PhilS Stunt Coordinator

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    Dave, you've got a lot of research to do, and there is a lot of information that could be posted to respond to the issues you raise. But the search for the projector that is right for you is almost as fun as when you own it. Here's a few things to consider:

    1. A good place to read about all of the projector technologies is on the AVS Forum at avsforum.com. They have two forums devoted to digital projectors and one to CRT's. There is a wealth of information to be found there.

    2. You can probably get a used CRT within your price range, so I would not rule out CRT just based on the price factor alone. In some cases, you might be able to get a used CRT cheaper than a new digital projector. Many people love CRT's and believe a used CRT provides an excellent picture and a great value.

    3. Every projector and projector technology has it advantages and disadvantages, which you will only fully appreciate once you've read the many posts here and on AVS Forum re the various technologies, and once you've seen the projectors in person. LCD's suffer from the screen door effect, which can be minimized with some effort. You can get a very good LCD, though, for around $5K, and you get a bright picture and a very ease to use projector. DLP's have a negligible screen door effect, but the rainbow problem has not been entirely eliminated. They also cost a bit more. Some of the newer DLP's, though, such as the Sharp 9000 and the Seleco and Marantz, are getting very good reviews. DLP's, IMO, tend not to be as bright as LCD's, though. Another digital technology is LCOS, which is found in the JVC D-ILA's. The consensus is that these offer the best picture available from a digital projector - bright, colorful picture with no rainbows or screen door - but they are a bit more noisy than other projectors, and many feel the need to use a hushbox with them. CRT's offer a very good picture, with excellent blacks, but they can be inconvenient in many ways (they require convergance and a little touch up now and then), and there may be more of a limit on the size of the screen that is practicable in comparison with digital projectors.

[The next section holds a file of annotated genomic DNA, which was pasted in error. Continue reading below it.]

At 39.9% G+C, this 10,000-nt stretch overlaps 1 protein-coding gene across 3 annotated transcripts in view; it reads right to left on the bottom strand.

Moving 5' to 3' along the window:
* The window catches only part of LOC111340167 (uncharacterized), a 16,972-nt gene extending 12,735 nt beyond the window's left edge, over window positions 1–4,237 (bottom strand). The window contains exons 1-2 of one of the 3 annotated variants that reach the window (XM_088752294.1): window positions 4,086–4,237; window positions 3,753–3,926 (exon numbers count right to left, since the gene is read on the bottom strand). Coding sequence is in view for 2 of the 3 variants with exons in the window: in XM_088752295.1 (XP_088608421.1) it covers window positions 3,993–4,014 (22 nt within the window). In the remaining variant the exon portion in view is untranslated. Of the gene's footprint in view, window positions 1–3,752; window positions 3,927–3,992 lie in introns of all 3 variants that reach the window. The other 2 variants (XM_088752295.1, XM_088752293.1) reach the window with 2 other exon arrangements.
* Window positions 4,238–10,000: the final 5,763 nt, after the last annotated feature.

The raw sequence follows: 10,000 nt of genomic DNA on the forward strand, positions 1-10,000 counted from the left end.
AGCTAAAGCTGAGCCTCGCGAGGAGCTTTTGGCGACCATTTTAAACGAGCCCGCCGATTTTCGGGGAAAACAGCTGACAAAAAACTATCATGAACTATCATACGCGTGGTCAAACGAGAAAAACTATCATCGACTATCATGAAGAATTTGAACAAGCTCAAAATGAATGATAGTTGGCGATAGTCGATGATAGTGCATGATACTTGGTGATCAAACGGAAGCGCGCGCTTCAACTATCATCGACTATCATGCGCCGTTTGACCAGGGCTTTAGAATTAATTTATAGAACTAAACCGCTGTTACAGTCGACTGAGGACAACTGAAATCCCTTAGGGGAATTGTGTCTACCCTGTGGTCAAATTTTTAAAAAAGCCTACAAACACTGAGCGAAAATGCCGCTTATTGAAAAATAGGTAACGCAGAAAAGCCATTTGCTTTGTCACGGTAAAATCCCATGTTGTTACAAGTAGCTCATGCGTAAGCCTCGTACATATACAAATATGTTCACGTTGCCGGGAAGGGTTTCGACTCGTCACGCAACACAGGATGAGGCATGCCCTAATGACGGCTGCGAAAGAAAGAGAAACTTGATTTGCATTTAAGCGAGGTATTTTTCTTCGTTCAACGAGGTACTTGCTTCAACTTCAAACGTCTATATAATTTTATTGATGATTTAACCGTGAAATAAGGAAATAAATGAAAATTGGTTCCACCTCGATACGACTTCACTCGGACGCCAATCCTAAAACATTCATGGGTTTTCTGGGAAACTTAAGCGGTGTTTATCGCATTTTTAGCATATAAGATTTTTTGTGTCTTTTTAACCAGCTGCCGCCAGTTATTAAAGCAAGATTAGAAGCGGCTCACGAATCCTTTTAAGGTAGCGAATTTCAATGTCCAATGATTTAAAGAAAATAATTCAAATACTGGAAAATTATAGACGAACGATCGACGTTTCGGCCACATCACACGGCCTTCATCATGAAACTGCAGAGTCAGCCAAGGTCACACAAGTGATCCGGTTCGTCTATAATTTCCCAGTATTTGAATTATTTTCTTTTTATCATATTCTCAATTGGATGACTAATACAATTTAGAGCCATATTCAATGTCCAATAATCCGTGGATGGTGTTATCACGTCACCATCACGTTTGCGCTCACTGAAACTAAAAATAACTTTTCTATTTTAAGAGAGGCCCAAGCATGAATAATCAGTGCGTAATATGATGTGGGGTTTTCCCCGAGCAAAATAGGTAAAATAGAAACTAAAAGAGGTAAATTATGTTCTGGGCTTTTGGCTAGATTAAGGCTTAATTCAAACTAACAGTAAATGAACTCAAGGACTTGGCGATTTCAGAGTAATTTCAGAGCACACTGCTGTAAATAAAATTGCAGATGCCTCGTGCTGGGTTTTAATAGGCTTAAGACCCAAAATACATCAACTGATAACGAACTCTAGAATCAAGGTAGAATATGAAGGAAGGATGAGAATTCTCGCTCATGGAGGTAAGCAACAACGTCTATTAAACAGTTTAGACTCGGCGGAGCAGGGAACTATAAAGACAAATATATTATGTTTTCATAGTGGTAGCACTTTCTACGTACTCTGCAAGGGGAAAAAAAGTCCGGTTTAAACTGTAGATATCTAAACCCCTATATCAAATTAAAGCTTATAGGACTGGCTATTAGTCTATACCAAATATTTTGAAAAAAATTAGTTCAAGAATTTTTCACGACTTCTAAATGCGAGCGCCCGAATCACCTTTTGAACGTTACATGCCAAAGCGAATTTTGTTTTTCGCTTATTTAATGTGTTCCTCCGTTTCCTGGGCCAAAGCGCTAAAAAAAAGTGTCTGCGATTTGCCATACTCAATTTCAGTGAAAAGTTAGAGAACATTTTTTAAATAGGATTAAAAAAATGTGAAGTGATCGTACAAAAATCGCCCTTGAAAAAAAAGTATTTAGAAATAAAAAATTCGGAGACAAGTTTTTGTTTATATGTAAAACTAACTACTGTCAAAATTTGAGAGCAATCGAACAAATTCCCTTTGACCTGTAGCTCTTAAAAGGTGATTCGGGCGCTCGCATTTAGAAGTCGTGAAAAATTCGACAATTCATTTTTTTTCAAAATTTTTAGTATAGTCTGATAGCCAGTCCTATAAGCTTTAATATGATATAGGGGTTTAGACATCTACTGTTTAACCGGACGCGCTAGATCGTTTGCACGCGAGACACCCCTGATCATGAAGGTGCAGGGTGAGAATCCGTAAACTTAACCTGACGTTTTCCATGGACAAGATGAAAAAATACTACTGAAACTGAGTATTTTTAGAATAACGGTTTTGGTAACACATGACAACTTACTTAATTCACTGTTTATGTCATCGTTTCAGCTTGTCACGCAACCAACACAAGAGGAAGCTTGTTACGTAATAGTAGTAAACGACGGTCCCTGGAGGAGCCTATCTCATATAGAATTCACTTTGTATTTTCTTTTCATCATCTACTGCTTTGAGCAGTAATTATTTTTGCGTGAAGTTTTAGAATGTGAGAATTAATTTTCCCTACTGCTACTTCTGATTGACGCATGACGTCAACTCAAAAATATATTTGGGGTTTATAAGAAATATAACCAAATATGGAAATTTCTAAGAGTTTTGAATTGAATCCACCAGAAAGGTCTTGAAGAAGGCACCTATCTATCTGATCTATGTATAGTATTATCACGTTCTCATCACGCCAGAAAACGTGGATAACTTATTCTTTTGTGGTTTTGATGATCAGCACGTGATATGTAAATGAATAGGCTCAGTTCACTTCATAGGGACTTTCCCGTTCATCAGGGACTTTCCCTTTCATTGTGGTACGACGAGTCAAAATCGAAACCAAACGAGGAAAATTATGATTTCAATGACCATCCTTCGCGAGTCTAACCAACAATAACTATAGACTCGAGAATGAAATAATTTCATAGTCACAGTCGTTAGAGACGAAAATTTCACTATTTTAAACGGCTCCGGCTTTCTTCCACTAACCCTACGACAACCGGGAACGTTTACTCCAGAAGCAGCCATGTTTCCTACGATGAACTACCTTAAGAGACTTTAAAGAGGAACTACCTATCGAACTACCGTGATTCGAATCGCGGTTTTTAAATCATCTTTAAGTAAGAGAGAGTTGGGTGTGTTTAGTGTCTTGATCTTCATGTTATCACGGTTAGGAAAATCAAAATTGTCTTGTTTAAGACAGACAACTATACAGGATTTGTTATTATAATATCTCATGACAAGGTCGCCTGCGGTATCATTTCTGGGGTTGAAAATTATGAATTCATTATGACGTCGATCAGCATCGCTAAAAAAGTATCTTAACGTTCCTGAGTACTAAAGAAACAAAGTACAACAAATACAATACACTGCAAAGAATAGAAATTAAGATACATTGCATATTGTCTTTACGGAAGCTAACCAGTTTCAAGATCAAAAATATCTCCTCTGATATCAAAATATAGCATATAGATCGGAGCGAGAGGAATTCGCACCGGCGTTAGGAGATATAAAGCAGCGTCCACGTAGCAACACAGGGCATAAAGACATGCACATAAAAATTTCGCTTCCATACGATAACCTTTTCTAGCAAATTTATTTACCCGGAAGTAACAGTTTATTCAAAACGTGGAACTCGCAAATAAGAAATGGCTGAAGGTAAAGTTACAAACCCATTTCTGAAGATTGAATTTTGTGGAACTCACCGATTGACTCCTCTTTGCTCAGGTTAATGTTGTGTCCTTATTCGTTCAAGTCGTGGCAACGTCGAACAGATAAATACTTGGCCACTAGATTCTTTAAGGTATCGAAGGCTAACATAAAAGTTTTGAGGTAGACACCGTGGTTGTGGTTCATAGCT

4. Most important, take whatever advice you get on any of the forums with a grain of salt. People tend to push or get defensive about the technology that they own (this is especially true of some CRT proponents, IMO), so the best thing for you to do is look at the projectors you are considering in person. Pick what is best for you, not what someone else says is best. Again, each the techonologies is right for someone, depending on one's preferences.

    If you have more specific questions, we'll try to answer them.
     
  7. Neil Joseph

    Neil Joseph Lead Actor

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    DLP definitely is/was ahead of LCD as far as image quality. This could possibly change with the unofficial release of the Sony VPL VW12HT.
    click here
     
  8. Drew Eckhardt

    Drew Eckhardt Stunt Coordinator

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    It's pretty easy to find 8 and 9" EM focus CRT projectors for under $7.5K (or $6K assuming that's your total budget and you'll spend $1.5K on a Quadscan CS1 or HTPC (if you don't want a screen that alternatves between lines of image and lines of black, you need something along the lines of 720 to 960p with any EM focus CRT projector)) but they won't be new (although you can get a nice 8" EM focus unit with new NEC tubes or rebuilt MEC tubes in that price range).